Page last updated at 16:46 GMT, Wednesday, 21 May 2008 17:46 UK

Pakistan in deal with militants

The deal is announced in Peshawar, 21 May 2008
The deal is announced in Peshawar

The provincial government in north-west Pakistan has agreed to pull troops out of a valley under a peace agreement signed with pro-Taleban militants.

The authorities say they will also allow the militants to impose Sharia law in Swat in return for promises to close training camps and end attacks.

The deal is the first since a new government came to power promising to negotiate to end violence in the area.

Nato and the US say such deals have helped al-Qaeda and the Taleban.

Peace hope

The senior minister in the North West Frontier provincial government, Bashir Bilour, outlined the 15-point agreement signed in Peshawar.

We have real reservations about negotiated agreements with extremists
John Negroponte,
US Deputy Secretary of State

Mr Bilour said the militants had agreed to stop suicide and bomb attacks on security forces and close down their camps.

They are also expected to hand over any foreign militants in the area and stop obstructing girls' education.

In return, Mr Bilour said the government would make limited concessions on militant demands for the imposition of Islamic law in the region, the Associated Press reports.

The government would also release prisoners as well as "gradually" withdraw troops from Swat.

"We hope this agreement will help bring peace in Swat," said Mr Bilour, who headed the government's negotiating team.

He was speaking to reporters outside the government building in the city where talks had taken place.

Pakistani militants in a tribal district bordering Afghanistan on 30 March2008
Nato is alarmed at deals between militants and Pakistan's government

Ali Bakhsh, one of the militants' representatives in negotiations, said he was fully satisfied with the agreement, Reuters news agency reports.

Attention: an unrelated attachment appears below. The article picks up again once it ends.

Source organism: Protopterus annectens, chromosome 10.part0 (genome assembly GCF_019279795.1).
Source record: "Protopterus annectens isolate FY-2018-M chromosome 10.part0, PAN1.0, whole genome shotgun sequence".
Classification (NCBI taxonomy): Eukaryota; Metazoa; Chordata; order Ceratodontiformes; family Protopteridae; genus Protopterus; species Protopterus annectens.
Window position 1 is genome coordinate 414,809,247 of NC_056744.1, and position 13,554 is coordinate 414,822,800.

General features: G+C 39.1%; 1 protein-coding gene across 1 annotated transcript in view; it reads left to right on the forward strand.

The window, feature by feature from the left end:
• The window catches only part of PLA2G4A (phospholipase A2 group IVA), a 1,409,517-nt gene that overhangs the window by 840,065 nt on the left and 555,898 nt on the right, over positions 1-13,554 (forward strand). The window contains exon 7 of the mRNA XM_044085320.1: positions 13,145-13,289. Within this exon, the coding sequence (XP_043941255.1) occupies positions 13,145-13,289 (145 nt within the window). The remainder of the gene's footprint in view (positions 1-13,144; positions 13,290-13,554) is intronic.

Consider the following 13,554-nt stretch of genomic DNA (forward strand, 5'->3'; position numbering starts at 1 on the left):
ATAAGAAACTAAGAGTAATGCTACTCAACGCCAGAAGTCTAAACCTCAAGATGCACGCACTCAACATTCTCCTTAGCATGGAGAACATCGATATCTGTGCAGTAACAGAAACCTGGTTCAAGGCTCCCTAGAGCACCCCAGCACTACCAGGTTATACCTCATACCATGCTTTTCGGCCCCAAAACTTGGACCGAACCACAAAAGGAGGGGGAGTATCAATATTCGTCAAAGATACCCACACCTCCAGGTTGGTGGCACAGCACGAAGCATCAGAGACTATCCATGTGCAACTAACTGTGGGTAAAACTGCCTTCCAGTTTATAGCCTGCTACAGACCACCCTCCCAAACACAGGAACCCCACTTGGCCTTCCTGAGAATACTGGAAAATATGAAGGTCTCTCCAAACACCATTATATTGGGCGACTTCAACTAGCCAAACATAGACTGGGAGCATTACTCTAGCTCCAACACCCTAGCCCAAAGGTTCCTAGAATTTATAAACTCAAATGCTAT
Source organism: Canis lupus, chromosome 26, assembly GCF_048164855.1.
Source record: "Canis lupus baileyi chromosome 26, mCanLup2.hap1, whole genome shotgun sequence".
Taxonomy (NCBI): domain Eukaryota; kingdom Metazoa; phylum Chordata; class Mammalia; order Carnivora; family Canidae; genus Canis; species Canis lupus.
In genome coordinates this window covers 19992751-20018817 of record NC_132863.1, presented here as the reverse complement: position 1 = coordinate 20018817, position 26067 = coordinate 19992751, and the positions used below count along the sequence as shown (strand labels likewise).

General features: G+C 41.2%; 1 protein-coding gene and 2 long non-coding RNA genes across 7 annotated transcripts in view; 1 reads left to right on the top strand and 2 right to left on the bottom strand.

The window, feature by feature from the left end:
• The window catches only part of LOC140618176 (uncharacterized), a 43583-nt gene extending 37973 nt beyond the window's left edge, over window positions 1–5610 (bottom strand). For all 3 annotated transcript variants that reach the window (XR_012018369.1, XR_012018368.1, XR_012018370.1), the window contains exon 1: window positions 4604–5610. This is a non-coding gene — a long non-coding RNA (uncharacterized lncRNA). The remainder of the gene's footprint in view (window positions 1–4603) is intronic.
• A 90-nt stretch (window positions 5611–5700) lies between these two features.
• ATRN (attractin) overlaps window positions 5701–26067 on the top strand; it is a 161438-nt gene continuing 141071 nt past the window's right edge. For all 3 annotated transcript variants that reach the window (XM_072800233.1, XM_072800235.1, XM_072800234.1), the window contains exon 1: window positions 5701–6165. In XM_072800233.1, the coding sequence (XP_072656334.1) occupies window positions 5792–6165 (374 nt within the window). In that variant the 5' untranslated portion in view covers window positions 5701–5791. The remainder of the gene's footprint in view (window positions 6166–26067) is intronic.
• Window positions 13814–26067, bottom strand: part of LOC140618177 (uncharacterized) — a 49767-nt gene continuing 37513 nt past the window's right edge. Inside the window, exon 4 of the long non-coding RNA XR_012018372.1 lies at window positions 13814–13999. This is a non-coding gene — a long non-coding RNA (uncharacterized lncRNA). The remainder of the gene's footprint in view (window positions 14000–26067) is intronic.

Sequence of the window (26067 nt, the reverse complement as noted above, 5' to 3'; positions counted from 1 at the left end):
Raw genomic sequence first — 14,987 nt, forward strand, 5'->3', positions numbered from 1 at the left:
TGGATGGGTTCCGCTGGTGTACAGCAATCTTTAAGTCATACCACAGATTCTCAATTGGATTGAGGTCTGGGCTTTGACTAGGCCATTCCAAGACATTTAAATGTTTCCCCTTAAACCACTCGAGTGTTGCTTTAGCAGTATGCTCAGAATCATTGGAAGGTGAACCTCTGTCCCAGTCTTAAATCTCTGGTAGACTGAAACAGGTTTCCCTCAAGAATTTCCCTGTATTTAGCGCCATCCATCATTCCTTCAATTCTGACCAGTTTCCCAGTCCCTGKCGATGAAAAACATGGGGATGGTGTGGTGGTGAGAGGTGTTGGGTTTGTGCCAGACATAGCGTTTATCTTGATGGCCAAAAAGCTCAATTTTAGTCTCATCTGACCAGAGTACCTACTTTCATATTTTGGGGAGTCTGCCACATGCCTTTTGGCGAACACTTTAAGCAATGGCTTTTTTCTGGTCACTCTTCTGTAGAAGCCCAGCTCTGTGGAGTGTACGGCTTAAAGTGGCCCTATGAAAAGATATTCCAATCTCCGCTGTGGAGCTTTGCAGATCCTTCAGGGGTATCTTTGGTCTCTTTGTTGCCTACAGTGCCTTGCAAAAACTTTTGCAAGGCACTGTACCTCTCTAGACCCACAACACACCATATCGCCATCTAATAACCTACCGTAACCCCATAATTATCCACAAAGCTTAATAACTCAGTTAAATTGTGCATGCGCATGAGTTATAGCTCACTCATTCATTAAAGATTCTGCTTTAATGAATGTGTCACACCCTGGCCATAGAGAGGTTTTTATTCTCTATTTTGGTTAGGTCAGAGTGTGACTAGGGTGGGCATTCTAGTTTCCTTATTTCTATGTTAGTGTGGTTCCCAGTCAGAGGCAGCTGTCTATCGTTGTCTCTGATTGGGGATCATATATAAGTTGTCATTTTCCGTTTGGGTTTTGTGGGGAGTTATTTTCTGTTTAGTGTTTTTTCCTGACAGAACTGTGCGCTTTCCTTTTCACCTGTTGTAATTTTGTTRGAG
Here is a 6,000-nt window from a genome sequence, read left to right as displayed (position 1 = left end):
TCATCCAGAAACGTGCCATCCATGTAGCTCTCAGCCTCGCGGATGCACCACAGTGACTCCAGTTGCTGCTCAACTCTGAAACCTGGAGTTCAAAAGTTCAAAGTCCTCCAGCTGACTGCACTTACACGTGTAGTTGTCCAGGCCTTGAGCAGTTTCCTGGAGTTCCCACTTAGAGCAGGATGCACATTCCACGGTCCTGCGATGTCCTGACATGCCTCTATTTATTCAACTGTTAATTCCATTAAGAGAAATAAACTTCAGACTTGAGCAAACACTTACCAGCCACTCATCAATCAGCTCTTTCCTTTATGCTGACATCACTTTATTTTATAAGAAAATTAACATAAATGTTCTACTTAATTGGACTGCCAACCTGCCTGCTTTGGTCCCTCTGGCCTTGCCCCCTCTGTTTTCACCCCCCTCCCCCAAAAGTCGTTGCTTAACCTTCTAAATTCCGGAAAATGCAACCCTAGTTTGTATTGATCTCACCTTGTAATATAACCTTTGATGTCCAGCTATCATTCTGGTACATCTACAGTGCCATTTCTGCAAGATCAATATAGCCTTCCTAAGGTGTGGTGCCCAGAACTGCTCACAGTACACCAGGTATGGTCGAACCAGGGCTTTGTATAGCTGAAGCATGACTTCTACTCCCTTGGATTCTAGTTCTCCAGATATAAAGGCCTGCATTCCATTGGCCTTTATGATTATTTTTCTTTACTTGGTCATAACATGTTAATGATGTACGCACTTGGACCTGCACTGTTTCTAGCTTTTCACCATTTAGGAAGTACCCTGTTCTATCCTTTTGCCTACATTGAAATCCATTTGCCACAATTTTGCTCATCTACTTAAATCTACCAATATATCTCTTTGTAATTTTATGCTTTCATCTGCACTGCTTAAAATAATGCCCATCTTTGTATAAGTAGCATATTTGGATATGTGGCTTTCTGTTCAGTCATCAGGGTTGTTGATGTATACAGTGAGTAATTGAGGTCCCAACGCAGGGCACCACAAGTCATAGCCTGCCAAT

Pakistan has been heavily criticised for previous deals with militants near the Afghan border.

On Tuesday, US Deputy Secretary of State John Negroponte said the US had advised Pakistan not to negotiate with militants.

"We have real reservations about negotiated agreements with extremists," he told the Senate Foreign Relations Committee.

"There is a lot at stake here and we have made the point repeatedly."

Last week Nato criticised the deals, saying cross-border attacks in Afghanistan are on the rise.


The Swat valley, in North-West Frontier Province, was a prominent destination for tourists until a Taleban-style insurgency last year that tried to impose Sharia law.

Map Swat

Military officials claim to have crushed the rebellion after sending in thousands of troops.

Hundreds of people have been killed in Swat, and thousands displaced. Hundreds more have died in militant attacks elsewhere in Pakistan over the past year.

Pakistan's new civilian government has said it will deal with Islamic militancy through dialogue and development and is seeking deals with militants across the north-west and tribal areas.

The NWFP government was elected on a platform of negotiating with the Taleban and argues that military policies have served only to strengthen the militants.

Insurgents in Swat are led by a pro-Taleban cleric Maulana Fazlullah.

The BBC's Syed Shoaib Hasan in Islamabad says the deal gives him considerable power in one of Pakistan's most scenic regions, although it remains silent on his own status.

The militants had demanded an amnesty for the wanted cleric, whose whereabouts are currently unknown.

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